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April 29, 2019

Facing up to AIDS

Editorial

 
April 29, 2019

The finding that at least 13 children in Rata Dero in Sindh’s Larkana district may be HIV positive underscores the need to face up to the problem in the country rather than turning a blind eye to it. The 13 positive cases are being rechecked by the Sindh AIDS Control Programme, whose team has arrived in Larkana. While the tests will be re-run on all the children suspected of having contracted the virus, just the fact that an increased number of persons are testing positive is significant. Larkana is already a district with the heaviest HIV burden. At least 2,400 people in the district are positive for the virus. Doctors leading the battle against AIDS believe that across Sindh 100,000 people may be positive, although only around 10,000 are registered.

The inadequacies of our testing procedures and inability to detect HIV infection could have extremely grave health consequences. We need an accurate measure of the numbers simply to be able to adopt strategies to prevent other victims falling prey to a disease that is still potentially deadly, especially when not treated quickly and adequately. Lack of awareness of course means many persons go without treatment for months or even years. Even more alarming is the assessment by doctors in the Rata Dero area that re-used syringes and other medical equipment may have led to the spread of the infection, notably among young children. Reports suggest such medical malpractice is rampant everywhere in the country, with basic syringe safety not being adopted. In the past, the incidence of HIV in Larkana has been high because of the presence of the disease among injecting drug users.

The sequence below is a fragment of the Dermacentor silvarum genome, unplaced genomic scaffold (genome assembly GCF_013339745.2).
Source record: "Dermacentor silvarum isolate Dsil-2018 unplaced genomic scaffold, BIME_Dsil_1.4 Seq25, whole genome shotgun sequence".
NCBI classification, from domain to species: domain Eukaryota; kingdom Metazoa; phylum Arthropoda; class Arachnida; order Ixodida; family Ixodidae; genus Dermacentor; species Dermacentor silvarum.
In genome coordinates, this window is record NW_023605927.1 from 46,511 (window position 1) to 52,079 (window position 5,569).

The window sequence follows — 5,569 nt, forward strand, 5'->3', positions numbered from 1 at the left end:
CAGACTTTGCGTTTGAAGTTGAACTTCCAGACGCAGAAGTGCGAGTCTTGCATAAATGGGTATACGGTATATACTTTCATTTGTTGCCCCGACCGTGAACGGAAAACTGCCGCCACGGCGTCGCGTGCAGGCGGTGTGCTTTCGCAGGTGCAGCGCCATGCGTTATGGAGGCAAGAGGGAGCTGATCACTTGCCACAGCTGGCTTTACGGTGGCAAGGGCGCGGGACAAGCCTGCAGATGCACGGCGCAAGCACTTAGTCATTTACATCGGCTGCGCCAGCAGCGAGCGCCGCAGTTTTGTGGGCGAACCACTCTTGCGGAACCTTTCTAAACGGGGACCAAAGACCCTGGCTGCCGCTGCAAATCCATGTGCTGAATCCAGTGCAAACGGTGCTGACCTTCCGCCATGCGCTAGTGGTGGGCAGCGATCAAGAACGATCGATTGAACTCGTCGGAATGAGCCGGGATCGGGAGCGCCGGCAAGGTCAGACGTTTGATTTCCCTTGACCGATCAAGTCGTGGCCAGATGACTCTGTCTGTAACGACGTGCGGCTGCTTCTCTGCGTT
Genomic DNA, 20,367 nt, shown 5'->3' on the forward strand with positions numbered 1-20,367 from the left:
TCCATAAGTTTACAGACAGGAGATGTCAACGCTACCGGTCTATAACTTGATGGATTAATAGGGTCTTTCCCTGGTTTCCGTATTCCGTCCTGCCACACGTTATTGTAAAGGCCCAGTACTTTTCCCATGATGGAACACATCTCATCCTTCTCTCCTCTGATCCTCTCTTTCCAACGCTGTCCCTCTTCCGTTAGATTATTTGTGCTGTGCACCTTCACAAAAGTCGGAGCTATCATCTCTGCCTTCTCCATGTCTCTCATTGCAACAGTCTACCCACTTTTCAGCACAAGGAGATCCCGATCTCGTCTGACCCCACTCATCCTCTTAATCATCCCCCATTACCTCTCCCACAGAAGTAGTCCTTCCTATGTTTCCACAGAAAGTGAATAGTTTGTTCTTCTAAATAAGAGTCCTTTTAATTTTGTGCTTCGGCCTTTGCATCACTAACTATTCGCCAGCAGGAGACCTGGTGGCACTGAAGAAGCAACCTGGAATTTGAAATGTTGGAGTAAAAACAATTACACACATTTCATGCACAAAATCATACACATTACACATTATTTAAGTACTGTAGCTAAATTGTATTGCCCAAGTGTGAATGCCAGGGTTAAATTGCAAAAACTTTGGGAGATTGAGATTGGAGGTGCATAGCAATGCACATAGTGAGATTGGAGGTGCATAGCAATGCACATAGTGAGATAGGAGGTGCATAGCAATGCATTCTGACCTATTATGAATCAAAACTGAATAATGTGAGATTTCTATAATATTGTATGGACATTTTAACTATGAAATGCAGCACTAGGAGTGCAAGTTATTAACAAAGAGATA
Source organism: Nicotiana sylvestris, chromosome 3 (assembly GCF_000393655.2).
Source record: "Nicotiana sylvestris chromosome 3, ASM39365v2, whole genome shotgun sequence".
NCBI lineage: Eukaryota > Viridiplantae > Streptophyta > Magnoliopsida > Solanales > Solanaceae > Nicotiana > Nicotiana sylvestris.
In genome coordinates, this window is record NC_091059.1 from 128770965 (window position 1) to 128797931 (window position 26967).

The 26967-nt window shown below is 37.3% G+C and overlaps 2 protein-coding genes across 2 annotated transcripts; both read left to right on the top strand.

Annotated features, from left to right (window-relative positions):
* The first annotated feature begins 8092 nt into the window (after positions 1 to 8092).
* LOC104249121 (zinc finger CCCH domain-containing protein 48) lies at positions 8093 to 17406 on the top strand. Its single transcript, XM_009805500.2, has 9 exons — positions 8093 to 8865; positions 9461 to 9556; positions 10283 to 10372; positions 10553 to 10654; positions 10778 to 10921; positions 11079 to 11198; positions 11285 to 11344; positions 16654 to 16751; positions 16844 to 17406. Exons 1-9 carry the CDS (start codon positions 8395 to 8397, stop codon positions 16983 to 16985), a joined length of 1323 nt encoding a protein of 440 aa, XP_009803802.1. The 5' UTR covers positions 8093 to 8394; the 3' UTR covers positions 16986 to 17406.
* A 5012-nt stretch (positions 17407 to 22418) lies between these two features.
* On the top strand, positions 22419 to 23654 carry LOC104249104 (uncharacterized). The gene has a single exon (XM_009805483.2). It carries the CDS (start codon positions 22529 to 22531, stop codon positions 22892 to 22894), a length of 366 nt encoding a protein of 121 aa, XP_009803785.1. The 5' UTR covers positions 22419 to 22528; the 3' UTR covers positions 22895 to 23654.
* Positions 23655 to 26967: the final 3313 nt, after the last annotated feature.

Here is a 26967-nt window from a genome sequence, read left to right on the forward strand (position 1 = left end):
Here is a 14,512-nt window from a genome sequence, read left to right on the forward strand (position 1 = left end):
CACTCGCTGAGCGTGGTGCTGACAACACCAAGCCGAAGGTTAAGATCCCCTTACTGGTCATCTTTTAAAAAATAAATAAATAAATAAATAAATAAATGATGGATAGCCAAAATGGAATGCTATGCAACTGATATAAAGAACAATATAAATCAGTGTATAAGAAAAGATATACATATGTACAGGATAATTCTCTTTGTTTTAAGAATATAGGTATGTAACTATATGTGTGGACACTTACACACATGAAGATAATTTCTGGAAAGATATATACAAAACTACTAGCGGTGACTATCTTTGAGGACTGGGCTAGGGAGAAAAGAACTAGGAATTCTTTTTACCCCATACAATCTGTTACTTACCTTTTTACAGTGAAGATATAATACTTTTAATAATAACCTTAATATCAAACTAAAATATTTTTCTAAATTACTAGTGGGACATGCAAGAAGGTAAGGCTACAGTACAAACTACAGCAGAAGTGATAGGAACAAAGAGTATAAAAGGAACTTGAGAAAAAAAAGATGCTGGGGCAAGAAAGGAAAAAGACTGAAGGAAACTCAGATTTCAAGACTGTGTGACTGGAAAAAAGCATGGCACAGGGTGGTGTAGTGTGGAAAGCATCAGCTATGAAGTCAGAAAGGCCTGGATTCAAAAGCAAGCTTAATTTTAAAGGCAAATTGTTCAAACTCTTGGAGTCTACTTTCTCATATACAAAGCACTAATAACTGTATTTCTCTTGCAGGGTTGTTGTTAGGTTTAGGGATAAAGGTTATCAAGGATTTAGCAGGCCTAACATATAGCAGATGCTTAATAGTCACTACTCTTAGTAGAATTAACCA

We also need to test persons across the country far more frequently to ascertain the extent of the problem. The Subcontinent, including India and Pakistan, has been identified by the WHO as an area where AIDS could spread with alarming speed. The high number of drug users in the country, the presence of an active sex trade, and a high number of migrant workers who return periodically are all factors that contribute to the HIV threat in Pakistan. In 1986, only 4,000 cases were recorded in the country. According to the Nationals AIDS Programme, during the first decade of the 2000s, this number had increased to around 100,000 and possibly over 200,000 persons. The increase in cases continues. We need to make people more aware about the routes through which HIV can be contracted so they can safeguard themselves while also ensuring that all medical personnel follow established protocol to prevent spread of HIV and other diseases which present a threat to life and welfare.

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